Be careful when you hot glue the foam to the
plastic canvas, because the hot glue will drip through the other side of
the mesh. Careful not to burn yourself, either, that's why I suggest using
a low-temp glue gun, plus, the higher temperature tends to melt and
denature the plastic. Make sure to check the inside after each attachment
of foam, to make sure that the hot glue doesn't bubble through the other
side. If it does, while it is still wet take a scrap piece of plastic,
fabric or "Foamies" and spread the glue around the inside to
make it flat again. If your mask is close-fitting, you'll feel the hot
glue lumps after they dry if you just leave them. Just a word of caution.
I also suggest that you have a sketch or a good
idea of what shape you want your character to be, and also what sort of
expression you are going for. Also keep in mind the location of the eyes,
and how big you'd like them to be.
Fourth step: The fur.
The furring of the mask takes
time and care. This is the part that people see, so you'll want to do your
best. If you make it with a moving jaw, cover the jaw first, since your
view of it will be unobstructed by any long fur, and you can make sure it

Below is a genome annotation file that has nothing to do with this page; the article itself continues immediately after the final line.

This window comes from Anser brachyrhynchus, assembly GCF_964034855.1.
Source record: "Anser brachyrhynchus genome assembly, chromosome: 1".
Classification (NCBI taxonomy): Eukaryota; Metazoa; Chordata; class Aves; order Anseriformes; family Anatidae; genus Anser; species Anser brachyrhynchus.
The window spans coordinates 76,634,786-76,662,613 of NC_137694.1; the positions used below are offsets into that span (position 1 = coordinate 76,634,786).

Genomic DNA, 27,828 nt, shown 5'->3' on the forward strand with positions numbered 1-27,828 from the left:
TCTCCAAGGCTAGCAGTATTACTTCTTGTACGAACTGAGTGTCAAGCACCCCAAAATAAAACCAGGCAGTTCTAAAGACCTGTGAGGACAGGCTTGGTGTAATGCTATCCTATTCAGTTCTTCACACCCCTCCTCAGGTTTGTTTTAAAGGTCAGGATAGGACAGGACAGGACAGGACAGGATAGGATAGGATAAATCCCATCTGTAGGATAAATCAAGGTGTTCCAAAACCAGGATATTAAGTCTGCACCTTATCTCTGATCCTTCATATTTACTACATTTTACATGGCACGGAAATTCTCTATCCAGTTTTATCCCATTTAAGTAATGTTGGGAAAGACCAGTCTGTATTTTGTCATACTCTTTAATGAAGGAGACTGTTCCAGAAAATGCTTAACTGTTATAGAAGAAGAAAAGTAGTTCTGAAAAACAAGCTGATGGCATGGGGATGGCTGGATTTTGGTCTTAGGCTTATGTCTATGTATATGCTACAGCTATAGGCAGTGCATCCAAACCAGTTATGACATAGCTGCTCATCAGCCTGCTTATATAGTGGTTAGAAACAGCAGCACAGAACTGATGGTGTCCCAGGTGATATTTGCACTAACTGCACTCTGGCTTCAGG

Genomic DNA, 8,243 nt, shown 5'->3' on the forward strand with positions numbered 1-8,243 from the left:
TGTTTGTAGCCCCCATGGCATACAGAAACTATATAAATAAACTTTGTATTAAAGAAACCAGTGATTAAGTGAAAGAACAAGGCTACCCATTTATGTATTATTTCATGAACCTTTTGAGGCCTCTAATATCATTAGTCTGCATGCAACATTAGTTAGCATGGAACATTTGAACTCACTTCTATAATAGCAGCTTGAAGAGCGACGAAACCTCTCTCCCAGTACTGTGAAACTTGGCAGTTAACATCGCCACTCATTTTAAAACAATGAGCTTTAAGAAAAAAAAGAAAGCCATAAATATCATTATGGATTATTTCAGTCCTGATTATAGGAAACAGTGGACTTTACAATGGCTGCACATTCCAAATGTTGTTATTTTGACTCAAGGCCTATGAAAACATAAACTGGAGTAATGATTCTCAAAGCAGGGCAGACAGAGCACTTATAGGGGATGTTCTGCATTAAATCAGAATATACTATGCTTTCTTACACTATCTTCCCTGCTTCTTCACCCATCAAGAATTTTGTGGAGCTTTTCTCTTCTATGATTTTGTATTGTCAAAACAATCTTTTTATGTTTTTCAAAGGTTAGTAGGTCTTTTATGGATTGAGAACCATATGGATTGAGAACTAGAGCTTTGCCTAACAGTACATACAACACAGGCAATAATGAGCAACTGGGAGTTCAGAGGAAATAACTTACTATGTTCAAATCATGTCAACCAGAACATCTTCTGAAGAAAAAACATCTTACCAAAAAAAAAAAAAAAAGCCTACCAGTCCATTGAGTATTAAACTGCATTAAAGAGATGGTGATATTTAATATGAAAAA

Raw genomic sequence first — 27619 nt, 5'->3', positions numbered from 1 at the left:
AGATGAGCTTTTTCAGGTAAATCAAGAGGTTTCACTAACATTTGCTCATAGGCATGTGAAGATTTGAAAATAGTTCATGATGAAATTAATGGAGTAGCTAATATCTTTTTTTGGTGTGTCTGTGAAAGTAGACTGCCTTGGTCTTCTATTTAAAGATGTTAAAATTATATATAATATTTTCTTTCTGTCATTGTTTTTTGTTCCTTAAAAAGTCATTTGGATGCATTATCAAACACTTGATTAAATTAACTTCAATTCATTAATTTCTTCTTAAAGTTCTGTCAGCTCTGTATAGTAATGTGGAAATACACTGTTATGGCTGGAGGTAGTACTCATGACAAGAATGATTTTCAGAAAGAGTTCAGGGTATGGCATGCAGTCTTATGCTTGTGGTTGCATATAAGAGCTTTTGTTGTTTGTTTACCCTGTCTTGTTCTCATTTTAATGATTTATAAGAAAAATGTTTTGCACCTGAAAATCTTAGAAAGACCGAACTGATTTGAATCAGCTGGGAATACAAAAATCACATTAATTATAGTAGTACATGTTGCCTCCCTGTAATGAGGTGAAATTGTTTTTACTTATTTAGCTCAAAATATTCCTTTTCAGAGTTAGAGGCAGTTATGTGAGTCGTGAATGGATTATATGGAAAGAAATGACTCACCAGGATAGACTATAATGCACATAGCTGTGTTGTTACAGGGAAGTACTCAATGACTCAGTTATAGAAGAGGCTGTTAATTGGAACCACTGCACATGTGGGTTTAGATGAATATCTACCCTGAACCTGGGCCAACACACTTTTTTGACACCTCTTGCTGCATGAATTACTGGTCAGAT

doesn't have too much friction as you open and close the mouth, you can
trim the fur down there, if necessary. If you don't have a moving jaw,
just start by covering the largest areas first. Make sure the "nap" of
the fur lays the correct direction. Typically the fur direction lays away
from the nose and eyes, and down the neck and back, so be aware of the way
the fur lays. I normally spread the hot glue over a large area, and
quickly place my fur before it dries. There's a few seconds of time where
its still wet, which you can then slide the fur into its correct place in case
you make a mistake.
When you cut the fur, use either scissors or a
sharp razor blade. Make small snips and cuts on the backing side of the
fur, pull away the fur on the other side from the line you are cutting.
This will reduce the amount of "shedding" by a little bit, and
make your fur look more seamless when you place two pieces together. You